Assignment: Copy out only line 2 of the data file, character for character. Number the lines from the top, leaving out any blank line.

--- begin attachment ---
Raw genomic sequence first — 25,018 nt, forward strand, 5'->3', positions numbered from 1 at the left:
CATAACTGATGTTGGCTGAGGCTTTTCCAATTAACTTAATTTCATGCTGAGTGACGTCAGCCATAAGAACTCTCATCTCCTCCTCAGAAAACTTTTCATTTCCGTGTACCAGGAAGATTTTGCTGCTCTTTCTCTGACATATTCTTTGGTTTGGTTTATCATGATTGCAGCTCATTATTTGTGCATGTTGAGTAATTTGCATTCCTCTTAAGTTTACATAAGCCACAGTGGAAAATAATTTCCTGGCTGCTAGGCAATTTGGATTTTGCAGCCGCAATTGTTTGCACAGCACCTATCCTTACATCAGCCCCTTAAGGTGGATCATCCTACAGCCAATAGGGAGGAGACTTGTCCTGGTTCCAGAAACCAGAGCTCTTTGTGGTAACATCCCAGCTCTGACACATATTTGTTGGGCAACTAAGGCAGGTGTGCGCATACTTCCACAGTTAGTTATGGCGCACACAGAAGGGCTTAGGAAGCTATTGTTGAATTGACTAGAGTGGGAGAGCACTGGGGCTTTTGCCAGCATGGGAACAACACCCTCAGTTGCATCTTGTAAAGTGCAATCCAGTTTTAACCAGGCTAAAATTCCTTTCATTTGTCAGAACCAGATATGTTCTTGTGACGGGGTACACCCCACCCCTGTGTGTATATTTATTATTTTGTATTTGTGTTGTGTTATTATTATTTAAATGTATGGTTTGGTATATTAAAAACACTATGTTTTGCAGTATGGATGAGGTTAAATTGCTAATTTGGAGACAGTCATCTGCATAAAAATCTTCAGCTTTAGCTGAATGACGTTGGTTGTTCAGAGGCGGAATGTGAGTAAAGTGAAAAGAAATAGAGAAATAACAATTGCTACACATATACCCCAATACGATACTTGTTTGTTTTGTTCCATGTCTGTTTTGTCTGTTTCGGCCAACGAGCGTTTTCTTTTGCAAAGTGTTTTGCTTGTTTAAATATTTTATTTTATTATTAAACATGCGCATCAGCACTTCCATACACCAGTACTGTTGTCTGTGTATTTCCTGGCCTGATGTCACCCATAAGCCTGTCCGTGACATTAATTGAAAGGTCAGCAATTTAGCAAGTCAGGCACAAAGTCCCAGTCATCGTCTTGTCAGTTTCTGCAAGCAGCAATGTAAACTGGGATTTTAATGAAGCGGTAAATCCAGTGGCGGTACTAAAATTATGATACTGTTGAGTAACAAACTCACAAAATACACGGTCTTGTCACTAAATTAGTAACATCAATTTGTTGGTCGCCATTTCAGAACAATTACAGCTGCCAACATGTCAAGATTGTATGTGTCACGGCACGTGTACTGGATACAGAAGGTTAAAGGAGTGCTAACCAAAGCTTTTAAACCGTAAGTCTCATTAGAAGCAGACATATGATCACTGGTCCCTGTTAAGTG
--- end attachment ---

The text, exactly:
CATAACTGATGTTGGCTGAGGCTTTTCCAATTAACTTAATTTCATGCTGAGTGACGTCAGCCATAAGAACTCTCATCTCCTCCTCAGAAAACTTTTCATTTCCGTGTACCAGGAAGATTTTGCTGCTCTTTCTCTGACATATTCTTTGGTTTGGTTTATCATGATTGCAGCTCATTATTTGTGCATGTTGAGTAATTTGCATTCCTCTTAAGTTTACATAAGCCACAGTGGAAAATAATTTCCTGGCTGCTAGGCAATTTGGATTTTGCAGCCGCAATTGTTTGCACAGCACCTATCCTTACATCAGCCCCTTAAGGTGGATCATCCTACAGCCAATAGGGAGGAGACTTGTCCTGGTTCCAGAAACCAGAGCTCTTTGTGGTAACATCCCAGCTCTGACACATATTTGTTGGGCAACTAAGGCAGGTGTGCGCATACTTCCACAGTTAGTTATGGCGCACACAGAAGGGCTTAGGAAGCTATTGTTGAATTGACTAGAGTGGGAGAGCACTGGGGCTTTTGCCAGCATGGGAACAACACCCTCAGTTGCATCTTGTAAAGTGCAATCCAGTTTTAACCAGGCTAAAATTCCTTTCATTTGTCAGAACCAGATATGTTCTTGTGACGGGGTACACCCCACCCCTGTGTGTATATTTATTATTTTGTATTTGTGTTGTGTTATTATTATTTAAATGTATGGTTTGGTATATTAAAAACACTATGTTTTGCAGTATGGATGAGGTTAAATTGCTAATTTGGAGACAGTCATCTGCATAAAAATCTTCAGCTTTAGCTGAATGACGTTGGTTGTTCAGAGGCGGAATGTGAGTAAAGTGAAAAGAAATAGAGAAATAACAATTGCTACACATATACCCCAATACGATACTTGTTTGTTTTGTTCCATGTCTGTTTTGTCTGTTTCGGCCAACGAGCGTTTTCTTTTGCAAAGTGTTTTGCTTGTTTAAATATTTTATTTTATTATTAAACATGCGCATCAGCACTTCCATACACCAGTACTGTTGTCTGTGTATTTCCTGGCCTGATGTCACCCATAAGCCTGTCCGTGACATTAATTGAAAGGTCAGCAATTTAGCAAGTCAGGCACAAAGTCCCAGTCATCGTCTTGTCAGTTTCTGCAAGCAGCAATGTAAACTGGGATTTTAATGAAGCGGTAAATCCAGTGGCGGTACTAAAATTATGATACTGTTGAGTAACAAACTCACAAAATACACGGTCTTGTCACTAAATTAGTAACATCAATTTGTTGGTCGCCATTTCAGAACAATTACAGCTGCCAACATGTCAAGATTGTATGTGTCACGGCACGTGTACTGGATACAGAAGGTTAAAGGAGTGCTAACCAAAGCTTTTAAACCGTAAGTCTCATTAGAAGCAGACATATGATCACTGGTCCCTGTTAAGTG